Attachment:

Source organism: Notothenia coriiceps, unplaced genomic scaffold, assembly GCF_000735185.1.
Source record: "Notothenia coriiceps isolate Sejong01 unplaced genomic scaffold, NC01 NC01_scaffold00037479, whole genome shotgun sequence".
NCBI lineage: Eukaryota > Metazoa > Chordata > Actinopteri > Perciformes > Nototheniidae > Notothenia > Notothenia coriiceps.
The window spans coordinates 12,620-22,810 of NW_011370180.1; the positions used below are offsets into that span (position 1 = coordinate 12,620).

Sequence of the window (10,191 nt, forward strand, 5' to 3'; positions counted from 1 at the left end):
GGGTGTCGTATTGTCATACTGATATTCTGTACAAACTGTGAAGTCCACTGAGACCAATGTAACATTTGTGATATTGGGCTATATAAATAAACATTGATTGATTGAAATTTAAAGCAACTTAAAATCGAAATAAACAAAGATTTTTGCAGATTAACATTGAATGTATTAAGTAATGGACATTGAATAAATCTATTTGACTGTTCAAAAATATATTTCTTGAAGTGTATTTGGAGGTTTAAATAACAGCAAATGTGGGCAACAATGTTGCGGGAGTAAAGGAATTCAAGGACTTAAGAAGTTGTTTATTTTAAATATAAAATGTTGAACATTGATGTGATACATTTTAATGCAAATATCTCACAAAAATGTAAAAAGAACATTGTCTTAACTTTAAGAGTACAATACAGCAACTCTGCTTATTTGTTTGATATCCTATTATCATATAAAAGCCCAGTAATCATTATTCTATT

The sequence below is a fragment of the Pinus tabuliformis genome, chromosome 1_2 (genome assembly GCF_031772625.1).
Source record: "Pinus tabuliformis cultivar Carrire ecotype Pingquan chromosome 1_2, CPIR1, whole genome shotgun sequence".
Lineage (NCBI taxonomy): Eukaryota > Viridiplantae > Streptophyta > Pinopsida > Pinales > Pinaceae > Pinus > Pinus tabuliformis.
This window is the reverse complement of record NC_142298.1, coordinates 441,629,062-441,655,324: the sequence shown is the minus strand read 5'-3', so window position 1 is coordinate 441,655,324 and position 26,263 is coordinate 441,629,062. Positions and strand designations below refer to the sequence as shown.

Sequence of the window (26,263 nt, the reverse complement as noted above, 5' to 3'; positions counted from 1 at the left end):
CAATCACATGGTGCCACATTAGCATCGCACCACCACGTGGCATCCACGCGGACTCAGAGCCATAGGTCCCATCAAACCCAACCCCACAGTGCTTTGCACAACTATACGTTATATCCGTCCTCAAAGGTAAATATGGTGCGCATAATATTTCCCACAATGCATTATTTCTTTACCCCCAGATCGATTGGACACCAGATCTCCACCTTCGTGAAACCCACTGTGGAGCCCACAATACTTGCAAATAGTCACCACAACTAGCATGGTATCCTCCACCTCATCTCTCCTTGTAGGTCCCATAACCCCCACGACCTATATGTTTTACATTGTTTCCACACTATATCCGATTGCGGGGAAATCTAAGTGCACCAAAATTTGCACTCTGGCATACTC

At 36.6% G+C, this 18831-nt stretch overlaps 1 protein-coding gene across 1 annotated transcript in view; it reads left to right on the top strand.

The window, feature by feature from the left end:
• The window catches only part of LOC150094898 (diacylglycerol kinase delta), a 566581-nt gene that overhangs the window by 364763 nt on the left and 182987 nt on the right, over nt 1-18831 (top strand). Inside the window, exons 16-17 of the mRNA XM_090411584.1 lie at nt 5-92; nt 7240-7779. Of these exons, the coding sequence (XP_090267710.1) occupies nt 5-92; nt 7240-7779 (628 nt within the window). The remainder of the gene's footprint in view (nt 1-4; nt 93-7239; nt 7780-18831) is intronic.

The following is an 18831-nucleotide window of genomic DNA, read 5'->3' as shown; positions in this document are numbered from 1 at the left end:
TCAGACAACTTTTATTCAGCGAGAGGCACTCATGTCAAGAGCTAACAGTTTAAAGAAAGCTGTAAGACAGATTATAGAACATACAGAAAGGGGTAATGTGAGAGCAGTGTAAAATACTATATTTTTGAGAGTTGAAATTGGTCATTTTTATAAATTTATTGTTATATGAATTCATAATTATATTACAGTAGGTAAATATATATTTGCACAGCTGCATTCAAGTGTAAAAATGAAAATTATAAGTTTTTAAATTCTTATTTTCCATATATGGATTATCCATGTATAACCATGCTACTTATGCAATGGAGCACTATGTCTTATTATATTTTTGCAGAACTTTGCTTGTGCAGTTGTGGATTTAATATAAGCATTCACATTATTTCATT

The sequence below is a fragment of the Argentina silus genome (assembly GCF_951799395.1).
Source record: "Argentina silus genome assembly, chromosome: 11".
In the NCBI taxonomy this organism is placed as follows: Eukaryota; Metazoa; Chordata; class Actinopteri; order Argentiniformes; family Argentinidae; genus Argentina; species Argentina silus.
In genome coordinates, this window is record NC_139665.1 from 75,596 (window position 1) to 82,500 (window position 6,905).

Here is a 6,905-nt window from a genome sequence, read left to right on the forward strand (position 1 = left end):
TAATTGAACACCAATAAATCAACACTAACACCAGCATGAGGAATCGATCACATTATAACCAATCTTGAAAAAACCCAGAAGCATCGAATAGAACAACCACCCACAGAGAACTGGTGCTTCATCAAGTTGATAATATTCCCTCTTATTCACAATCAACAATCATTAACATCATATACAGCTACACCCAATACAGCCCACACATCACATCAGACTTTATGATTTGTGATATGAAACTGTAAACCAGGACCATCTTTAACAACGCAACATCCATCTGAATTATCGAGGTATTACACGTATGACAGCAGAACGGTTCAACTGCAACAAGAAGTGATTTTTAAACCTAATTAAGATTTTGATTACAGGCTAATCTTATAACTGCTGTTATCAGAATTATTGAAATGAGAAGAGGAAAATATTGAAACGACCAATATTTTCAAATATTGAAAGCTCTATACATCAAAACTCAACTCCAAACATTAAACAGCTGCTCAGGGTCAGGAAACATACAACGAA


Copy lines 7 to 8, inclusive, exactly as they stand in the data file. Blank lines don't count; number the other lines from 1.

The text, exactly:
The sequence below is a fragment of the Pinus tabuliformis genome, chromosome 1_2 (genome assembly GCF_031772625.1).
Source record: "Pinus tabuliformis cultivar Carrire ecotype Pingquan chromosome 1_2, CPIR1, whole genome shotgun sequence".